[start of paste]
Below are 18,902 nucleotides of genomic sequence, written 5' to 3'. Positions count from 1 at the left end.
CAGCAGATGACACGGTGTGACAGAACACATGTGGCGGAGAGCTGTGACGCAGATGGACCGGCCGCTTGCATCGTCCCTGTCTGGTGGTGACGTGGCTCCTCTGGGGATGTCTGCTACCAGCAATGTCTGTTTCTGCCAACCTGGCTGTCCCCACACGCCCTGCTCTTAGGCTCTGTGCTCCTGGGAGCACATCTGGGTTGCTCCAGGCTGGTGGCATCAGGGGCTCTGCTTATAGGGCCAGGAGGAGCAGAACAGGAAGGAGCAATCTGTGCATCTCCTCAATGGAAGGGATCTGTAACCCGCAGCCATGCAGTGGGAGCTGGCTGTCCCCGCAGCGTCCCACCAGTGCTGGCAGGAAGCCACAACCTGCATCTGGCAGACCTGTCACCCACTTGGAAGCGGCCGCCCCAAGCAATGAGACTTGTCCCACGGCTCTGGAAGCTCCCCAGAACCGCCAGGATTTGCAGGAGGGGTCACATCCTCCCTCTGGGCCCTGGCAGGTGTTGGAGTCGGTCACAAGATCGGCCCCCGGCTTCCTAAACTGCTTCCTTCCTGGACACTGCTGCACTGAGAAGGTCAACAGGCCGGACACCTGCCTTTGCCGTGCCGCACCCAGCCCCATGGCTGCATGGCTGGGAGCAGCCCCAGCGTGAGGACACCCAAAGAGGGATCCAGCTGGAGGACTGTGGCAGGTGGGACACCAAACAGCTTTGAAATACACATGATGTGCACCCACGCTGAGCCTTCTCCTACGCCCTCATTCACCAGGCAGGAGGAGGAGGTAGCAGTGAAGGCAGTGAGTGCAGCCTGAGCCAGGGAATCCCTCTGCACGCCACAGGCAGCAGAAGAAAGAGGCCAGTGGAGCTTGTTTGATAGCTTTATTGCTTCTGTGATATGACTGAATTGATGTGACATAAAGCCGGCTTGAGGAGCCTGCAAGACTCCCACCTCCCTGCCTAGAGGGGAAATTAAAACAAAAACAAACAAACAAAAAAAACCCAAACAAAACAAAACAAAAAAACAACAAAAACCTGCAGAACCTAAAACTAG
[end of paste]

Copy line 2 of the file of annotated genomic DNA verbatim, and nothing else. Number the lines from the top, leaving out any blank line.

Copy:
CAGCAGATGACACGGTGTGACAGAACACATGTGGCGGAGAGCTGTGACGCAGATGGACCGGCCGCTTGCATCGTCCCTGTCTGGTGGTGACGTGGCTCCTCTGGGGATGTCTGCTACCAGCAATGTCTGTTTCTGCCAACCTGGCTGTCCCCACACGCCCTGCTCTTAGGCTCTGTGCTCCTGGGAGCACATCTGGGTTGCTCCAGGCTGGTGGCATCAGGGGCTCTGCTTATAGGGCCAGGAGGAGCAGAACAGGAAGGAGCAATCTGTGCATCTCCTCAATGGAAGGGATCTGTAACCCGCAGCCATGCAGTGGGAGCTGGCTGTCCCCGCAGCGTCCCACCAGTGCTGGCAGGAAGCCACAACCTGCATCTGGCAGACCTGTCACCCACTTGGAAGCGGCCGCCCCAAGCAATGAGACTTGTCCCACGGCTCTGGAAGCTCCCCAGAACCGCCAGGATTTGCAGGAGGGGTCACATCCTCCCTCTGGGCCCTGGCAGGTGTTGGAGTCGGTCACAAGATCGGCCCCCGGCTTCCTAAACTGCTTCCTTCCTGGACACTGCTGCACTGAGAAGGTCAACAGGCCGGACACCTGCCTTTGCCGTGCCGCACCCAGCCCCATGGCTGCATGGCTGGGAGCAGCCCCAGCGTGAGGACACCCAAAGAGGGATCCAGCTGGAGGACTGTGGCAGGTGGGACACCAAACAGCTTTGAAATACACATGATGTGCACCCACGCTGAGCCTTCTCCTACGCCCTCATTCACCAGGCAGGAGGAGGAGGTAGCAGTGAAGGCAGTGAGTGCAGCCTGAGCCAGGGAATCCCTCTGCACGCCACAGGCAGCAGAAGAAAGAGGCCAGTGGAGCTTGTTTGATAGCTTTATTGCTTCTGTGATATGACTGAATTGATGTGACATAAAGCCGGCTTGAGGAGCCTGCAAGACTCCCACCTCCCTGCCTAGAGGGGAAATTAAAACAAAAACAAACAAACAAAAAAAACCCAAACAAAACAAAACAAAAAAACAACAAAAACCTGCAGAACCTAAAACTAG